Doug works at TBWA Global with the North American collective of agencies on diversity efforts across talent outreach, culture, and creative vendor relationships. He has presented TEDx talks on the topic, speaking about improving one’s diversity IQ and his own experiences on diversity.

The Design

An Inclusive design

The font design retains a visually positive and progressive feel throughout the whole typeface design. It also emphasises the sensitive nature of the overall project.

How does it work?

Understand and replace

The font is an OpenType font file (OTF) that recognises a number of either discriminative and/or offensive English-language words. After typing the word, the font substitutes it with a more neutral, inoffensive word.

The symbol

The blur is an integrated part of the design for the words that have no literal translation, or their meaning is too broad to replace with just one word or their purpose is only that of hurting someone. Blurring is commonly used as a way to censor or to hide something offensive, but it has never before been used as a symbol in a font.

The library

The library of words deemed hurtful has been put together in collaboration with people from different origins, religions, world views and sexual orientations. Naturally, the library is always changing with the language itself. This is why we ask for everyone to find words that are not yet in the library to collaborate with us in broadening its vocabulary.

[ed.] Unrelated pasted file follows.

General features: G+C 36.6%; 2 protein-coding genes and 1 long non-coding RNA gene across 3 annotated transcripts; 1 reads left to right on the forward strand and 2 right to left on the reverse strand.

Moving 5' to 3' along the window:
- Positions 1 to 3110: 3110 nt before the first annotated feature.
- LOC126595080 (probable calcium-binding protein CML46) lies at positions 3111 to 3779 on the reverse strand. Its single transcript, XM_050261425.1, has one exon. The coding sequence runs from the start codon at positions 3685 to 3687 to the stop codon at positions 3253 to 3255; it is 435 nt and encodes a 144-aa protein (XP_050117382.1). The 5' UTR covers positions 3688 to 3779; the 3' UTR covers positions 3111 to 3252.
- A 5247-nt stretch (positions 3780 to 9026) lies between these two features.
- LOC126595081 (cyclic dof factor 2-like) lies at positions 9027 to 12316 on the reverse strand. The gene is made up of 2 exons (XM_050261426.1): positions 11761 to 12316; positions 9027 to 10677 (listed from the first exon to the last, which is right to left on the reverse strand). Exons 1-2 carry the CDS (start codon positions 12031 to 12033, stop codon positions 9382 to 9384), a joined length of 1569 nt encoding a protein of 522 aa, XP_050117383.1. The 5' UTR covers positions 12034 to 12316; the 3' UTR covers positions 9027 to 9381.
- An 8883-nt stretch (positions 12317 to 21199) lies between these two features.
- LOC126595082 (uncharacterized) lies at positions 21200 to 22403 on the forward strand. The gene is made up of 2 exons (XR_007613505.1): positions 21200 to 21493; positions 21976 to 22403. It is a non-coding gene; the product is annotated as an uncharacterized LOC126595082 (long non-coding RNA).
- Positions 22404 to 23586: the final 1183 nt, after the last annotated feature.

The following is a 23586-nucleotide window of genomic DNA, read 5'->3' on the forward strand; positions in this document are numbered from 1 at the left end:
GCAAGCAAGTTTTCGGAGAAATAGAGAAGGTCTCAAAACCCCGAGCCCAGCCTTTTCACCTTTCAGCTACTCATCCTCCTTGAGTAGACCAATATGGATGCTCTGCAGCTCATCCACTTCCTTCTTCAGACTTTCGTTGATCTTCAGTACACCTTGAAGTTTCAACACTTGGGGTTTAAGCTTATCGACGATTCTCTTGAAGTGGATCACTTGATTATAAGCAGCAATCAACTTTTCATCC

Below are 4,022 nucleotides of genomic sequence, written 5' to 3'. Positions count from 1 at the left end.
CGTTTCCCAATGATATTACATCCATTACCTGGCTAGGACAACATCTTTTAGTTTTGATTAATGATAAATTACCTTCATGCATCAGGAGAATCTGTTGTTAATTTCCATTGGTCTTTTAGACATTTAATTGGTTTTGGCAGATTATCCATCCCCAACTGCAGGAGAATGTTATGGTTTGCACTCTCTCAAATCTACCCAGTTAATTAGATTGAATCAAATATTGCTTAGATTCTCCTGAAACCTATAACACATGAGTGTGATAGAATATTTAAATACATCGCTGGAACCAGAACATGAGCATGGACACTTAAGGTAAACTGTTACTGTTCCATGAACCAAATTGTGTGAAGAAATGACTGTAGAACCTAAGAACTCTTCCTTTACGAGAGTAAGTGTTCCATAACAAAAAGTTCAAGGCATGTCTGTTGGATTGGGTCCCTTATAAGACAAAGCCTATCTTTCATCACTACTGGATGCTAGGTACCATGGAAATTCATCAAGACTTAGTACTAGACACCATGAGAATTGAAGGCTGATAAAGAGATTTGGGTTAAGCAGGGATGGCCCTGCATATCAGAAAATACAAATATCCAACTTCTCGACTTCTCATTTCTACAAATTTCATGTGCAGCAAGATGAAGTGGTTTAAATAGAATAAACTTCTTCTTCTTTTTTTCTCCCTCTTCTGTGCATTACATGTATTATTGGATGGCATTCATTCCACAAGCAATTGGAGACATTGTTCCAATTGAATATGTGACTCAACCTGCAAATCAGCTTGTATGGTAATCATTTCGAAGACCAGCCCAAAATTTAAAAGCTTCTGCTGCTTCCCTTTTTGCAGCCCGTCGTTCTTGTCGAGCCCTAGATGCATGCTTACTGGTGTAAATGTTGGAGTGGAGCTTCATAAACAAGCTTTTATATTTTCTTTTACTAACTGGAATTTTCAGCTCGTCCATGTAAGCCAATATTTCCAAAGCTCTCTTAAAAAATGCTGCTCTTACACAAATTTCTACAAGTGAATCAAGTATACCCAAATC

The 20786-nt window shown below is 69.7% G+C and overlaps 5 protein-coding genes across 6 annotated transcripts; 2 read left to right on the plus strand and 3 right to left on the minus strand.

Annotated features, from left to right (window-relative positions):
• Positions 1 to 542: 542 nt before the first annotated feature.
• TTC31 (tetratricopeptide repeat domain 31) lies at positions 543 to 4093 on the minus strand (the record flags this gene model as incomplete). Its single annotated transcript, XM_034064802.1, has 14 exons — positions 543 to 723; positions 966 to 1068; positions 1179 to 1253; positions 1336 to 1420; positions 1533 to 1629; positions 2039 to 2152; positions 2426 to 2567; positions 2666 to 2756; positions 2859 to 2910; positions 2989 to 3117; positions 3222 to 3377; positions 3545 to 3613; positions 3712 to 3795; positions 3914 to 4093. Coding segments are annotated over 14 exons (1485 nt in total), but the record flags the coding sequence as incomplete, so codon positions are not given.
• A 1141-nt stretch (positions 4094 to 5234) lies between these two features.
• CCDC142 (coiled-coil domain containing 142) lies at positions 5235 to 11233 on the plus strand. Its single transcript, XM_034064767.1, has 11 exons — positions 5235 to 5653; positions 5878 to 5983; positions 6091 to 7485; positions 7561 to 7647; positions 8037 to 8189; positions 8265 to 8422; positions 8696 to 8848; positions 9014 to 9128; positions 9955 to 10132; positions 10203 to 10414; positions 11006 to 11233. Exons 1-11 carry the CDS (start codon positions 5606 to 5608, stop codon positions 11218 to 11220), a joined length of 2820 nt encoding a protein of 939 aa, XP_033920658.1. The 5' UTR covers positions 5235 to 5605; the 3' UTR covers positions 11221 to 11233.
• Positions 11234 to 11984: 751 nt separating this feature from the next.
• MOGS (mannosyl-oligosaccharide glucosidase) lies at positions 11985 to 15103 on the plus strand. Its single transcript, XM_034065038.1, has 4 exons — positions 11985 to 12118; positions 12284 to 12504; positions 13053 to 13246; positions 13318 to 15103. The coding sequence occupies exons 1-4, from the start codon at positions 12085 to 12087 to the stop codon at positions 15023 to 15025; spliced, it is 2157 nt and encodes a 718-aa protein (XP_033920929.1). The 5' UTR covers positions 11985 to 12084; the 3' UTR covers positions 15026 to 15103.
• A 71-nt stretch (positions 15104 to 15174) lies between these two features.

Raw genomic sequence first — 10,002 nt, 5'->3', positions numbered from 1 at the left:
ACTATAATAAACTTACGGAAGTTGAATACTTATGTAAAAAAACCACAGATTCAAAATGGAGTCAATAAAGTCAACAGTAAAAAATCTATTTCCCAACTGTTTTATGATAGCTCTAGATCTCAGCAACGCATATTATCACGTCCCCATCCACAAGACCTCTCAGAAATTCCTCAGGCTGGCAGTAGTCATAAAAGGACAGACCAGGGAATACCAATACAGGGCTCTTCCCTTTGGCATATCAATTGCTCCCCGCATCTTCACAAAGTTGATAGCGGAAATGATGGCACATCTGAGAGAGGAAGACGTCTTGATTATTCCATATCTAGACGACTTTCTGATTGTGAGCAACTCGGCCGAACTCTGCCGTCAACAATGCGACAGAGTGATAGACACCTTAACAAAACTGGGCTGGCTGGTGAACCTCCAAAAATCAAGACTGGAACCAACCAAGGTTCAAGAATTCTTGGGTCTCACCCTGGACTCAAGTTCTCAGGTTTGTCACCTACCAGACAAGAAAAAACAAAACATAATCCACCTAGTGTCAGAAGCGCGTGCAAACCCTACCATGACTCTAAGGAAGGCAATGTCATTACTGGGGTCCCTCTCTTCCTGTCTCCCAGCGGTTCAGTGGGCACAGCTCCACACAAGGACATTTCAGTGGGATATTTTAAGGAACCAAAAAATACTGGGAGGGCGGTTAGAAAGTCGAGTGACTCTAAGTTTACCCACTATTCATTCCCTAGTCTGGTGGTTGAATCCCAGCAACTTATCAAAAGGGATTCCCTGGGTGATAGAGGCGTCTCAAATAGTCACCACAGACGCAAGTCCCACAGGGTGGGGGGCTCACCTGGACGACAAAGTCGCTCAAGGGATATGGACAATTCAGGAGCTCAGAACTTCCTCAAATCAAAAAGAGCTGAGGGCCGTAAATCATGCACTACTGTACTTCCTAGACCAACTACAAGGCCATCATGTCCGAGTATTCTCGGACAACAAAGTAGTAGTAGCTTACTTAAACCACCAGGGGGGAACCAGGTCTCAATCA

We are glad to receive feedback on the current vocabulary and chosen substitutive words, as words can have multiple meanings. Once the font is installed, it works both offline and online.

Developing the PoliteType

As hate speech is a global problem, further development of the font, word libraries and other possible solutions requires all interested parties coming on board and breathing this initiative into life. We appreciate and encourage all feedback and additions, which you can leave directly through the links below. We take all feedback under consideration and view it regularly to adapt the font accordingly within the possible scope.

If you’d like to participate in the co-development of the font, test it in your company or use it in your software, you can get in touch through the links below:

Support the Initiative

“In the future, TietoEVRY suggests that machine learning could be used to teach the font to understand and recognise broader contexts for how language is used.”

“A Nordic IT company has developed a new tool designed to curb online bullying among kids.”

Questions and answers